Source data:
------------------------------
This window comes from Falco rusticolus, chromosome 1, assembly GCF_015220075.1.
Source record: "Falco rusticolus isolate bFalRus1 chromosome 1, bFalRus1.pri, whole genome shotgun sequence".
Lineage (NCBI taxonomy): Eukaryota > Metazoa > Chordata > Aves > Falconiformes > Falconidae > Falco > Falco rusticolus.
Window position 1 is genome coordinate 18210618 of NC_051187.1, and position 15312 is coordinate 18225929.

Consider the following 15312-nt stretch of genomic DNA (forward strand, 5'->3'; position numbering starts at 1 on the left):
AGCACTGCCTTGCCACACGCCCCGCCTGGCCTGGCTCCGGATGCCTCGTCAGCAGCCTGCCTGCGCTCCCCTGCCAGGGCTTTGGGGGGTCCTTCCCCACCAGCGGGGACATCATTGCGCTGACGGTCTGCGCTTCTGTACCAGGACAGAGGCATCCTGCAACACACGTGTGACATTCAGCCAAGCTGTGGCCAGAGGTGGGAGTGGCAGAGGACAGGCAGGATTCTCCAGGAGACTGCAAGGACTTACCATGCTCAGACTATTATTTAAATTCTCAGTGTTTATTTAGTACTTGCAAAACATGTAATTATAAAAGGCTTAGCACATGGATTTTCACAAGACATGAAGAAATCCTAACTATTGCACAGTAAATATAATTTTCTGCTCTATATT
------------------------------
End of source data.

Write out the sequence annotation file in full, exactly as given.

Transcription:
This window comes from Falco rusticolus, chromosome 1, assembly GCF_015220075.1.
Source record: "Falco rusticolus isolate bFalRus1 chromosome 1, bFalRus1.pri, whole genome shotgun sequence".
Lineage (NCBI taxonomy): Eukaryota > Metazoa > Chordata > Aves > Falconiformes > Falconidae > Falco > Falco rusticolus.
Window position 1 is genome coordinate 18210618 of NC_051187.1, and position 15312 is coordinate 18225929.

Consider the following 15312-nt stretch of genomic DNA (forward strand, 5'->3'; position numbering starts at 1 on the left):
AGCACTGCCTTGCCACACGCCCCGCCTGGCCTGGCTCCGGATGCCTCGTCAGCAGCCTGCCTGCGCTCCCCTGCCAGGGCTTTGGGGGGTCCTTCCCCACCAGCGGGGACATCATTGCGCTGACGGTCTGCGCTTCTGTACCAGGACAGAGGCATCCTGCAACACACGTGTGACATTCAGCCAAGCTGTGGCCAGAGGTGGGAGTGGCAGAGGACAGGCAGGATTCTCCAGGAGACTGCAAGGACTTACCATGCTCAGACTATTATTTAAATTCTCAGTGTTTATTTAGTACTTGCAAAACATGTAATTATAAAAGGCTTAGCACATGGATTTTCACAAGACATGAAGAAATCCTAACTATTGCACAGTAAATATAATTTTCTGCTCTATATT